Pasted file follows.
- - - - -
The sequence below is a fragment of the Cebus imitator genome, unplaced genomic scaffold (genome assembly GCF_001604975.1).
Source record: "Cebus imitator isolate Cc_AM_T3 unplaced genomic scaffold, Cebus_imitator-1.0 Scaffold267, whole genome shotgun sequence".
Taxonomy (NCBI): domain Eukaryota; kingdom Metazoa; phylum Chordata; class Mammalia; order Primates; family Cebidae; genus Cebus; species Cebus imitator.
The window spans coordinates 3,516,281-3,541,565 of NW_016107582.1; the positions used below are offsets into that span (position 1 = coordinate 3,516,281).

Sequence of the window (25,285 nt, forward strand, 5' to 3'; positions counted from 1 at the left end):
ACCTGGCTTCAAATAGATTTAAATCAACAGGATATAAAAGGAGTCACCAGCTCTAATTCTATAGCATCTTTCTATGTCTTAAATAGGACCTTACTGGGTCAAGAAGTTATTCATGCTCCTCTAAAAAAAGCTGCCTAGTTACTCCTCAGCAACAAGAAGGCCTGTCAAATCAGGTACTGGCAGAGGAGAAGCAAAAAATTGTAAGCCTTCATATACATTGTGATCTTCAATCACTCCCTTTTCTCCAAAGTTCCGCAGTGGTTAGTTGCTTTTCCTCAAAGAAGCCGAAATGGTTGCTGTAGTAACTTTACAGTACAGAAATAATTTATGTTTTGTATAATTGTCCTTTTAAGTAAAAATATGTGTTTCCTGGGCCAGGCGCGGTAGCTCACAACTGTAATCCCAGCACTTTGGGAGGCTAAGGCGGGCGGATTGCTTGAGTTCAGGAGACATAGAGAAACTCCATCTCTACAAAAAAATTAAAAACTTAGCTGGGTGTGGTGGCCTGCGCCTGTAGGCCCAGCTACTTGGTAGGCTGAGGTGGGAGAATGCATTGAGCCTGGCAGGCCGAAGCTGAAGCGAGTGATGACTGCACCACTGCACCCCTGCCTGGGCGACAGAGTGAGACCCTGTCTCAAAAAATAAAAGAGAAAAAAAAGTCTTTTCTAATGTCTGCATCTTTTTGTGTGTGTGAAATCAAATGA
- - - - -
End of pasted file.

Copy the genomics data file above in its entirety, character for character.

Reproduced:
The sequence below is a fragment of the Cebus imitator genome, unplaced genomic scaffold (genome assembly GCF_001604975.1).
Source record: "Cebus imitator isolate Cc_AM_T3 unplaced genomic scaffold, Cebus_imitator-1.0 Scaffold267, whole genome shotgun sequence".
Taxonomy (NCBI): domain Eukaryota; kingdom Metazoa; phylum Chordata; class Mammalia; order Primates; family Cebidae; genus Cebus; species Cebus imitator.
The window spans coordinates 3,516,281-3,541,565 of NW_016107582.1; the positions used below are offsets into that span (position 1 = coordinate 3,516,281).

Sequence of the window (25,285 nt, forward strand, 5' to 3'; positions counted from 1 at the left end):
ACCTGGCTTCAAATAGATTTAAATCAACAGGATATAAAAGGAGTCACCAGCTCTAATTCTATAGCATCTTTCTATGTCTTAAATAGGACCTTACTGGGTCAAGAAGTTATTCATGCTCCTCTAAAAAAAGCTGCCTAGTTACTCCTCAGCAACAAGAAGGCCTGTCAAATCAGGTACTGGCAGAGGAGAAGCAAAAAATTGTAAGCCTTCATATACATTGTGATCTTCAATCACTCCCTTTTCTCCAAAGTTCCGCAGTGGTTAGTTGCTTTTCCTCAAAGAAGCCGAAATGGTTGCTGTAGTAACTTTACAGTACAGAAATAATTTATGTTTTGTATAATTGTCCTTTTAAGTAAAAATATGTGTTTCCTGGGCCAGGCGCGGTAGCTCACAACTGTAATCCCAGCACTTTGGGAGGCTAAGGCGGGCGGATTGCTTGAGTTCAGGAGACATAGAGAAACTCCATCTCTACAAAAAAATTAAAAACTTAGCTGGGTGTGGTGGCCTGCGCCTGTAGGCCCAGCTACTTGGTAGGCTGAGGTGGGAGAATGCATTGAGCCTGGCAGGCCGAAGCTGAAGCGAGTGATGACTGCACCACTGCACCCCTGCCTGGGCGACAGAGTGAGACCCTGTCTCAAAAAATAAAAGAGAAAAAAAAGTCTTTTCTAATGTCTGCATCTTTTTGTGTGTGTGAAATCAAATGA